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Is there any part of my system that I can block access to from the firefox process on a Linux system that will break screen sharing?

I noticed during a video call that Firefox has the ability to do screen sharing, which means the process can read the contents displayed on my screen.

I don't like the idea of everything on my screen being available to my browser; what's the mechanism behind this?

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    I thank you for asking this, as I have no clue on what mechanism is used. Also after a quick research (to try to understand the mechanism and answer you): support.mozilla.org/en-US/kb/screenshare-safety : screen sharing also allows the site you screenshare with to control your browser's windows (and thus quickly can surf to other sites as yourself, using the credentials you already entered and thus gain access to information they shouldn't get access to!). I never knew this could be even a possibility! (probably not limited to FireFox, and coming from the mechanism involved?) – Olivier Dulac May 5 at 6:41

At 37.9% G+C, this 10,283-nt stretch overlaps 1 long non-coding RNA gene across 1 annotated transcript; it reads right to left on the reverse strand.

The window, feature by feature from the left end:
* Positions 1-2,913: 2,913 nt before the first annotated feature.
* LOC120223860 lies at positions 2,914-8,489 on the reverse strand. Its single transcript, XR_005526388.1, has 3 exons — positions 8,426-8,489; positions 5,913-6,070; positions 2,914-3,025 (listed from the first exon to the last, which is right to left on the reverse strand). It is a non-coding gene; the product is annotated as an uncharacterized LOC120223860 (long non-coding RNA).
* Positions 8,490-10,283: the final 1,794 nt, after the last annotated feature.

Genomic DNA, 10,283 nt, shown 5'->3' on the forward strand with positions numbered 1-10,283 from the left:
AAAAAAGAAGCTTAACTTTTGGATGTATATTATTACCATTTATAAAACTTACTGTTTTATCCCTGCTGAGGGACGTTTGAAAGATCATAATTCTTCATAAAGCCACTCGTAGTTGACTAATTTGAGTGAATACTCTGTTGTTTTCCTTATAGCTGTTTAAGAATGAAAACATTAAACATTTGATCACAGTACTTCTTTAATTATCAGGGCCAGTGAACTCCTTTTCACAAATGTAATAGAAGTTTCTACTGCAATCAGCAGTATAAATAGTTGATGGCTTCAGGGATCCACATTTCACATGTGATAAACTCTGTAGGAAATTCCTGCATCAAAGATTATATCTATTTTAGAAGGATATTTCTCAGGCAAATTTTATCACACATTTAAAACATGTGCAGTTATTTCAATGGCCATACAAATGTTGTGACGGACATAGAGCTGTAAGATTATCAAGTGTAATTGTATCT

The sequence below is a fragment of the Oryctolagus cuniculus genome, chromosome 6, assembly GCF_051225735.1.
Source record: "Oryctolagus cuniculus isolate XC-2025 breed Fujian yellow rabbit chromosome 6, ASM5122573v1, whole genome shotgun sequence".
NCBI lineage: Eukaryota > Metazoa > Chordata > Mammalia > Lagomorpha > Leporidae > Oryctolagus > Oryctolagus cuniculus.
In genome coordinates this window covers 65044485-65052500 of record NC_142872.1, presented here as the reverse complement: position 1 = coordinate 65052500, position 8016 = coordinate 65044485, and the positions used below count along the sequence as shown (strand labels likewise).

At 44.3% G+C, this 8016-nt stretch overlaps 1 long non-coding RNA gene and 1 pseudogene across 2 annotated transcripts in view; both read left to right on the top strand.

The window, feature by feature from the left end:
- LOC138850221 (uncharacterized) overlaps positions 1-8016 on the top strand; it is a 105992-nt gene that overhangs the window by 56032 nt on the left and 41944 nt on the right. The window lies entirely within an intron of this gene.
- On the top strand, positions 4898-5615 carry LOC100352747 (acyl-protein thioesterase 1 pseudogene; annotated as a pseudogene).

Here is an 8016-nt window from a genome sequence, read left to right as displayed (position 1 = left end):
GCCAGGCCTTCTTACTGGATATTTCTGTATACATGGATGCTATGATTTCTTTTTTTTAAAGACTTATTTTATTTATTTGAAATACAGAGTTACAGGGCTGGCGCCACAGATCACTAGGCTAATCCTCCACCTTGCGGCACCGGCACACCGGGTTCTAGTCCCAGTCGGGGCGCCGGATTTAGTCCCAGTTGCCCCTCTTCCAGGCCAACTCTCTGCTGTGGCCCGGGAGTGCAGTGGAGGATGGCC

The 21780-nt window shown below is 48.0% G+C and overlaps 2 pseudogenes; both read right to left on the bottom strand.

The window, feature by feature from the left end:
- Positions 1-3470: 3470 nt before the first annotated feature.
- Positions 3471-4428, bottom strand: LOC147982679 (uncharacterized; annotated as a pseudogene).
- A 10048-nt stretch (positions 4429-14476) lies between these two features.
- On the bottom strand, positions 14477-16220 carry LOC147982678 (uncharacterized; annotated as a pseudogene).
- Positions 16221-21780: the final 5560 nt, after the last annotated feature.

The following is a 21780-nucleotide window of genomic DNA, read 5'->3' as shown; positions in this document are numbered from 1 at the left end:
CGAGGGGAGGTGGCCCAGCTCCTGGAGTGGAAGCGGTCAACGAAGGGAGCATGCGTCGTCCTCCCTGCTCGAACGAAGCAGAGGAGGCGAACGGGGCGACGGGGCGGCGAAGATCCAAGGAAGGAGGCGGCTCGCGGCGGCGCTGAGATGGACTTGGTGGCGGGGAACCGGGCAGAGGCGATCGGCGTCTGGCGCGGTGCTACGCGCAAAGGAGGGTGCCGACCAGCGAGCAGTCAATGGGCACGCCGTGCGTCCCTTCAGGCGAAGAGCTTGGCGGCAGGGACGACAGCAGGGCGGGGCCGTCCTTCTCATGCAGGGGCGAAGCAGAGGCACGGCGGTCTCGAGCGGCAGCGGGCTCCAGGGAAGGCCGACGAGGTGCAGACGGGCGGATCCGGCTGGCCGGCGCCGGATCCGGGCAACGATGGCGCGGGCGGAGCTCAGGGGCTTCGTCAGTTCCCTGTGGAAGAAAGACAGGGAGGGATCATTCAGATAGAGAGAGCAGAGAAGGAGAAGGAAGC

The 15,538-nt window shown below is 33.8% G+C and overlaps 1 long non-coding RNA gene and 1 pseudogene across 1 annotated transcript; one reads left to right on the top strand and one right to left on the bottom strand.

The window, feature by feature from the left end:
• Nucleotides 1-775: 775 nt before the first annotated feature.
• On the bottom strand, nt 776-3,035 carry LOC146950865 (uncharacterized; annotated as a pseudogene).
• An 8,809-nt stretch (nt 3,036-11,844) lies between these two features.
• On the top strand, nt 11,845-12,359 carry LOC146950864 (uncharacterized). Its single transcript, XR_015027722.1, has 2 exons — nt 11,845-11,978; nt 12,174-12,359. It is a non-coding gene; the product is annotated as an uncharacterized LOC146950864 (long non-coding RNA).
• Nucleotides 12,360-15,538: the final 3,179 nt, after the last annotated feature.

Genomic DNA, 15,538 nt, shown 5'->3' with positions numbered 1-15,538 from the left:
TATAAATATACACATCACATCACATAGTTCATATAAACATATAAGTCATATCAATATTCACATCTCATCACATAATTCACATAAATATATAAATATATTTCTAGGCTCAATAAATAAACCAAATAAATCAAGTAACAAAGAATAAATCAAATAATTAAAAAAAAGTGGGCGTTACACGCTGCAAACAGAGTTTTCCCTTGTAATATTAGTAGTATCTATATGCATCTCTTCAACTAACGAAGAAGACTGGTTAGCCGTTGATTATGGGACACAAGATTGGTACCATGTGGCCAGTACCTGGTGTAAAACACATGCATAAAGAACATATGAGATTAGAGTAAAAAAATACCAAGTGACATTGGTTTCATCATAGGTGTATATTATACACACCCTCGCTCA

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    I also would be willing to bet theres a vulnerability that allows bypassing of the user dialog setting to allow screen sharing without the user accepting it. – john doe May 5 at 6:47